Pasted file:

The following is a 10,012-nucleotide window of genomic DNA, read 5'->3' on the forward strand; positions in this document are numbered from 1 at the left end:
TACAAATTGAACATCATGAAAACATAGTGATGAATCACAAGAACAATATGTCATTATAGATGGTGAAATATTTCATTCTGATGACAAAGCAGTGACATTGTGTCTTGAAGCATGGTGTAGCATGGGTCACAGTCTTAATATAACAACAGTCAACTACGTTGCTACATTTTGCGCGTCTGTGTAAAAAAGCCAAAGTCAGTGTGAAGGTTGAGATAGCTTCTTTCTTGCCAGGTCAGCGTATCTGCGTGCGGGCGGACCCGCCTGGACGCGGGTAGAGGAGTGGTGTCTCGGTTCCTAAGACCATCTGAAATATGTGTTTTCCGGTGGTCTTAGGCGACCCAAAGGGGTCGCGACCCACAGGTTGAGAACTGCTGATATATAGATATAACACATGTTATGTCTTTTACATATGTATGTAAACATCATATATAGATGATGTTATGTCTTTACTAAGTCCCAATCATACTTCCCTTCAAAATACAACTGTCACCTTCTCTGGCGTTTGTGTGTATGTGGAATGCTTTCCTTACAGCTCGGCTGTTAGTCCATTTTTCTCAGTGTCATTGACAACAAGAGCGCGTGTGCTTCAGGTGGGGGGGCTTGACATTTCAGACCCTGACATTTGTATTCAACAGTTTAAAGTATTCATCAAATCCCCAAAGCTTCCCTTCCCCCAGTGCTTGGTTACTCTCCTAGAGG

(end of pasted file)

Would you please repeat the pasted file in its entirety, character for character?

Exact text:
The following is a 10,012-nucleotide window of genomic DNA, read 5'->3' on the forward strand; positions in this document are numbered from 1 at the left end:
TACAAATTGAACATCATGAAAACATAGTGATGAATCACAAGAACAATATGTCATTATAGATGGTGAAATATTTCATTCTGATGACAAAGCAGTGACATTGTGTCTTGAAGCATGGTGTAGCATGGGTCACAGTCTTAATATAACAACAGTCAACTACGTTGCTACATTTTGCGCGTCTGTGTAAAAAAGCCAAAGTCAGTGTGAAGGTTGAGATAGCTTCTTTCTTGCCAGGTCAGCGTATCTGCGTGCGGGCGGACCCGCCTGGACGCGGGTAGAGGAGTGGTGTCTCGGTTCCTAAGACCATCTGAAATATGTGTTTTCCGGTGGTCTTAGGCGACCCAAAGGGGTCGCGACCCACAGGTTGAGAACTGCTGATATATAGATATAACACATGTTATGTCTTTTACATATGTATGTAAACATCATATATAGATGATGTTATGTCTTTACTAAGTCCCAATCATACTTCCCTTCAAAATACAACTGTCACCTTCTCTGGCGTTTGTGTGTATGTGGAATGCTTTCCTTACAGCTCGGCTGTTAGTCCATTTTTCTCAGTGTCATTGACAACAAGAGCGCGTGTGCTTCAGGTGGGGGGGCTTGACATTTCAGACCCTGACATTTGTATTCAACAGTTTAAAGTATTCATCAAATCCCCAAAGCTTCCCTTCCCCCAGTGCTTGGTTACTCTCCTAGAGG